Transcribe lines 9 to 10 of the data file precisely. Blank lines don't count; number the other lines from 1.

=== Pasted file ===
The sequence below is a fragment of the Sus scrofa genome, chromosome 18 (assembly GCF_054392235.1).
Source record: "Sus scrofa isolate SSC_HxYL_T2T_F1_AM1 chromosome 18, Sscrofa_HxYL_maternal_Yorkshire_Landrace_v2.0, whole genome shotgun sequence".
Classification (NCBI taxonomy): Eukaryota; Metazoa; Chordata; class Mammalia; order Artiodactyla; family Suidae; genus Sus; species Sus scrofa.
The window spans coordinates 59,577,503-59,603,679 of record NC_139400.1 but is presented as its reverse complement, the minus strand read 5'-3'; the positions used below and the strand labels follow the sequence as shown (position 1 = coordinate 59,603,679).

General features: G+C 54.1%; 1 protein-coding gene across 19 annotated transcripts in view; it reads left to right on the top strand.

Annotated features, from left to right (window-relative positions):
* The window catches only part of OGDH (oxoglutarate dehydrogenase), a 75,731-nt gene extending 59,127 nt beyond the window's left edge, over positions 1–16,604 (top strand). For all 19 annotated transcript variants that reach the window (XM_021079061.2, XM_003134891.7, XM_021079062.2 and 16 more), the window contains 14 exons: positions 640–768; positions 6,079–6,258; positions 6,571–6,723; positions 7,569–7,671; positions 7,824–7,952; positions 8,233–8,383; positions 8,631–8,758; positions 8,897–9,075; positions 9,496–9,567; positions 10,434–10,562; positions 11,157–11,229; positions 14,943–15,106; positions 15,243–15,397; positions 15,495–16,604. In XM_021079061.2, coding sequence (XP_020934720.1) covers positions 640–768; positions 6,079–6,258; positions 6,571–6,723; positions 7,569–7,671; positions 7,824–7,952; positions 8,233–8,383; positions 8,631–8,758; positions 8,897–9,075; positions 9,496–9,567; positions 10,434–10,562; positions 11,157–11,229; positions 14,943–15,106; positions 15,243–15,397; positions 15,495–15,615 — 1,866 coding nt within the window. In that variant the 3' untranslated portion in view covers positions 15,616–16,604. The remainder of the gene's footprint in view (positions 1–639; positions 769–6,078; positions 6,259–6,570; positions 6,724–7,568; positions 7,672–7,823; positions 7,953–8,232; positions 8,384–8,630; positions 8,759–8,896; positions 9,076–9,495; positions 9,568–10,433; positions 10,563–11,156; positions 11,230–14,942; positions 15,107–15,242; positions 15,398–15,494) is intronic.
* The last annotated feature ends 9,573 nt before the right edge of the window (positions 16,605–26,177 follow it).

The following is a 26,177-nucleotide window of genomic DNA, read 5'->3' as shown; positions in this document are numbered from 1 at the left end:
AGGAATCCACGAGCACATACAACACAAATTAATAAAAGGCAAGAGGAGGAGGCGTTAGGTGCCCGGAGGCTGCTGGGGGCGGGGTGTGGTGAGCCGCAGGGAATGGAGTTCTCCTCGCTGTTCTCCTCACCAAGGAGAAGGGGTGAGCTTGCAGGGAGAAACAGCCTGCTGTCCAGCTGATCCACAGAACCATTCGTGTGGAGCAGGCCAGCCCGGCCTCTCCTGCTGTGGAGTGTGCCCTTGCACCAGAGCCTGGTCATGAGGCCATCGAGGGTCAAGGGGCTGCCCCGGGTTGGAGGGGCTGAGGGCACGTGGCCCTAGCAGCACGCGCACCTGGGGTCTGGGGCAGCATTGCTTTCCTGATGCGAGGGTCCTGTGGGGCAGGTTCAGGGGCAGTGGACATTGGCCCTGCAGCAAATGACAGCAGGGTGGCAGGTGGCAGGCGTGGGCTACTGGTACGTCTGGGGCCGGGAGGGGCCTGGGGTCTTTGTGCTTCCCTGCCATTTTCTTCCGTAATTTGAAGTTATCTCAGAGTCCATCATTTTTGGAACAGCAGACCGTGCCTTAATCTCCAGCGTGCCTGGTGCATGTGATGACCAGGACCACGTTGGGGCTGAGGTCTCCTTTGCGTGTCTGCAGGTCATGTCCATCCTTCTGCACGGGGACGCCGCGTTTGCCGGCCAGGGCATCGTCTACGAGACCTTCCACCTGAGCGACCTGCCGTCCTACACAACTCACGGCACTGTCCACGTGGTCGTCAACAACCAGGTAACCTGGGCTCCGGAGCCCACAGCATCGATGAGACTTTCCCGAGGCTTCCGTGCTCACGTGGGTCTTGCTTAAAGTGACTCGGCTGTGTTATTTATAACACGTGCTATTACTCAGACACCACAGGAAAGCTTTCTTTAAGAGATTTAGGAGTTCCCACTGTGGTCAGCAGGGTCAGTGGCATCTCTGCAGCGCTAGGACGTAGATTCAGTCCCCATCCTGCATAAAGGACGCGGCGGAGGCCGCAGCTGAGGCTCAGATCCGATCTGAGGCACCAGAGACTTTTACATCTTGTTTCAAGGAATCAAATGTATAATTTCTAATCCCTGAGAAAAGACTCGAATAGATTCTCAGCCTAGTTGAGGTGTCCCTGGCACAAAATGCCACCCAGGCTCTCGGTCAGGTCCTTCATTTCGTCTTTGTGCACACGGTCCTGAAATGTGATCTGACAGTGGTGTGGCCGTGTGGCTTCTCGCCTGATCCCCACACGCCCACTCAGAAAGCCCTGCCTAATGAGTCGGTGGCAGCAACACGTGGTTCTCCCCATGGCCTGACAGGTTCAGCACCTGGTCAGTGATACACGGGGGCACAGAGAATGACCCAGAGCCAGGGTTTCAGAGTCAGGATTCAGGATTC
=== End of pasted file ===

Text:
The following is a 26,177-nucleotide window of genomic DNA, read 5'->3' as shown; positions in this document are numbered from 1 at the left end:
AGGAATCCACGAGCACATACAACACAAATTAATAAAAGGCAAGAGGAGGAGGCGTTAGGTGCCCGGAGGCTGCTGGGGGCGGGGTGTGGTGAGCCGCAGGGAATGGAGTTCTCCTCGCTGTTCTCCTCACCAAGGAGAAGGGGTGAGCTTGCAGGGAGAAACAGCCTGCTGTCCAGCTGATCCACAGAACCATTCGTGTGGAGCAGGCCAGCCCGGCCTCTCCTGCTGTGGAGTGTGCCCTTGCACCAGAGCCTGGTCATGAGGCCATCGAGGGTCAAGGGGCTGCCCCGGGTTGGAGGGGCTGAGGGCACGTGGCCCTAGCAGCACGCGCACCTGGGGTCTGGGGCAGCATTGCTTTCCTGATGCGAGGGTCCTGTGGGGCAGGTTCAGGGGCAGTGGACATTGGCCCTGCAGCAAATGACAGCAGGGTGGCAGGTGGCAGGCGTGGGCTACTGGTACGTCTGGGGCCGGGAGGGGCCTGGGGTCTTTGTGCTTCCCTGCCATTTTCTTCCGTAATTTGAAGTTATCTCAGAGTCCATCATTTTTGGAACAGCAGACCGTGCCTTAATCTCCAGCGTGCCTGGTGCATGTGATGACCAGGACCACGTTGGGGCTGAGGTCTCCTTTGCGTGTCTGCAGGTCATGTCCATCCTTCTGCACGGGGACGCCGCGTTTGCCGGCCAGGGCATCGTCTACGAGACCTTCCACCTGAGCGACCTGCCGTCCTACACAACTCACGGCACTGTCCACGTGGTCGTCAACAACCAGGTAACCTGGGCTCCGGAGCCCACAGCATCGATGAGACTTTCCCGAGGCTTCCGTGCTCACGTGGGTCTTGCTTAAAGTGACTCGGCTGTGTTATTTATAACACGTGCTATTACTCAGACACCACAGGAAAGCTTTCTTTAAGAGATTTAGGAGTTCCCACTGTGGTCAGCAGGGTCAGTGGCATCTCTGCAGCGCTAGGACGTAGATTCAGTCCCCATCCTGCATAAAGGACGCGGCGGAGGCCGCAGCTGAGGCTCAGATCCGATCTGAGGCACCAGAGACTTTTACATCTTGTTTCAAGGAATCAAATGTATAATTTCTAATCCCTGAGAAAAGACTCGAATAGATTCTCAGCCTAGTTGAGGTGTCCCTGGCACAAAATGCCACCCAGGCTCTCGGTCAGGTCCTTCATTTCGTCTTTGTGCACACGGTCCTGAAATGTGATCTGACAGTGGTGTGGCCGTGTGGCTTCTCGCCTGATCCCCACACGCCCACTCAGAAAGCCCTGCCTAATGAGTCGGTGGCAGCAACACGTGGTTCTCCCCATGGCCTGACAGGTTCAGCACCTGGTCAGTGATACACGGGGGCACAGAGAATGACCCAGAGCCAGGGTTTCAGAGTCAGGATTCAGGATTC